Posts Tagged ‘JPMorgan Chase & Co.’

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J.P. Morgan to Saudi banksters: buh-bye!

March 4, 2014

Fed up with a lack of transparency and flimsy know-your-customer policies, J.P. Morgan has severed ties with the Saudi-based Al Rajhi bank.  The sharia bank, whose founder was named in the Golden Chain list of Al Qaeda benefactors, has provided financial services for East Africa embassy bomber Mamduh Mahmud Salim, Al Qaeda leader Ayman al-Zawahiri, and dangerous Wahhabi organizations like Indonesian Kompak and the Al-Haramain foundation.

Thanks to Sal for sending this over from Bloomberg:

JPMorgan Said Cut Tie to Saudi Bank Amid Focus on Control

JPMorgan Chase & Co. (JPM) dropped Al-Rajhi Bank, the world’s largest Shariah-compliant lender, as a correspondent banking client amid a push to improve risk controls, said two people with direct knowledge of the move.

The relationship with Saudi Arabia’s biggest publicly traded bank ended Dec. 31 because JPMorgan couldn’t get enough information on where payments in dollar-clearing services for Al-Rajhi had originated, said one of the people, who requested anonymity because the decision wasn’t public.

JPMorgan said it cut off the service to about 500 foreign lenders last year as regulators press the world’s biggest banks to verify that transactions are used for legitimate business. The crackdown seeks to halt funds tied to money laundering, terrorism and countries covered by economic sanctions. Correspondent accounts allow lenders to take deposits or make payments on behalf of foreign institutions.

“JPMorgan has to be extra careful to make sure they’re adhering to standards and not even approaching anything questionable,” said David Kass, a professor at the University of Maryland’s Robert H. Smith School of Business.

The two banks haven’t been cited by U.S. regulators for involvement in illegal money transfers. Tasha Pelio, a JPMorgan spokeswoman, declined to comment on clients of the company, which is based in New York and ranks as the nation’s largest lender by assets. A spokesman for Al-Rajhi (RJHI) didn’t respond to inquiries, and there was no response to messages sent to the firm’s Riyadh headquarters.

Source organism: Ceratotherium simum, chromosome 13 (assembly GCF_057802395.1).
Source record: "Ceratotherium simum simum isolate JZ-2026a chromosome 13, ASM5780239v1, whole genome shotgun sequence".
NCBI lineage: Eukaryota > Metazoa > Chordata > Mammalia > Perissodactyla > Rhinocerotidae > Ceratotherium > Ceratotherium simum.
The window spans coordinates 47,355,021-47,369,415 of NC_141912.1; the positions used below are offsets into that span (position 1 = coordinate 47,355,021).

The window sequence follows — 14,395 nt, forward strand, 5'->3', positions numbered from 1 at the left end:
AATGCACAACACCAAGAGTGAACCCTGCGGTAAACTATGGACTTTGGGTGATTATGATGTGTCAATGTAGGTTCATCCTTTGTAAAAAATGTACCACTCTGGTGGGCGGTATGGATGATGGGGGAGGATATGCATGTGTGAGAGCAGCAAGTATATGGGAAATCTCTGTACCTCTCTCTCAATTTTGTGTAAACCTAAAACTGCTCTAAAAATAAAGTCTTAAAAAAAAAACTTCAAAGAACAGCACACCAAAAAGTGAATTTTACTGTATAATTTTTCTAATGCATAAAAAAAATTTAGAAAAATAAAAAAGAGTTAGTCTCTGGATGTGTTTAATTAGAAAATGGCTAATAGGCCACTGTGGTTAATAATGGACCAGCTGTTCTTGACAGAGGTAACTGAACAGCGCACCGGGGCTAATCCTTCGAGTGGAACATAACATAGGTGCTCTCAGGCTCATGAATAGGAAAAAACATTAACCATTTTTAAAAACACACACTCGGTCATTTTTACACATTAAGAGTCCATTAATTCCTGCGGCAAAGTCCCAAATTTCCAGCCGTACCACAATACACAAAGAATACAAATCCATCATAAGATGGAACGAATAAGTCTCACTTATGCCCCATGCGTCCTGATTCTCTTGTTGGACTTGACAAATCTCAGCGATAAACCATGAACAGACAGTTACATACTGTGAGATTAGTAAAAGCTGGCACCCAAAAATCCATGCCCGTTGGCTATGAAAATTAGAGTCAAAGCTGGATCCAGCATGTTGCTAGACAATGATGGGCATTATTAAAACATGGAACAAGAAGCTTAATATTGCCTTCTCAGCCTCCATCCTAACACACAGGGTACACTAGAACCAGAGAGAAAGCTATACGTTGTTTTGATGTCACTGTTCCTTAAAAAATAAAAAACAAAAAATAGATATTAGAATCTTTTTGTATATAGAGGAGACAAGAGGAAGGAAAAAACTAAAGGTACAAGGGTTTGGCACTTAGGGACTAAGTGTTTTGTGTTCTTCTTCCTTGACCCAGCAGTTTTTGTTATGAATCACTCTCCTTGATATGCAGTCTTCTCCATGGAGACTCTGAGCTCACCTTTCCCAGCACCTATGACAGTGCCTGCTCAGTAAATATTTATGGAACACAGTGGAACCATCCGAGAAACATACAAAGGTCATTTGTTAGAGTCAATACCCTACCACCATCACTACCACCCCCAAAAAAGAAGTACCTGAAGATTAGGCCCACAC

Biggest Holders

Al-Rajhi, founded in 1957 by billionaire Sulaiman Al Rajhi, had 9,000 employees and about 500 branches in Saudi Arabia, Jordan, Malaysia and Kuwait, according to a January 2012 media kit. Members of the Al Rajhi family, one of Saudi Arabia’s richest, are the biggest shareholders of the company, which had $74.6 billion of assets on Dec. 31, according to data compiled by Bloomberg. Shariah-compliant financial firms provide products adhering to Islam’s ban on interest.

The U.S. Office of the Comptroller of the Currency ordered JPMorgan to improve anti-money-laundering efforts last year, finding that its controls tied to the Bank Secrecy Act were inadequate. The firm failed to find out enough about banking customers and identify suspicious activity, according to the January 2013 consent order. The Bank Secrecy Act requires firms to report all large cash deposits to help prevent crimes such as drug-trafficking and terrorist financing…

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Chase assesses risk, closes suspected accounts

June 21, 2013

Banks have a responsibility under federal law to deny account services to customers who are at risk for funding terrorism, money laundering, or evading economic sanctions.  Banks can’t allow customers to send money to countries that lack safeguards against such activities either.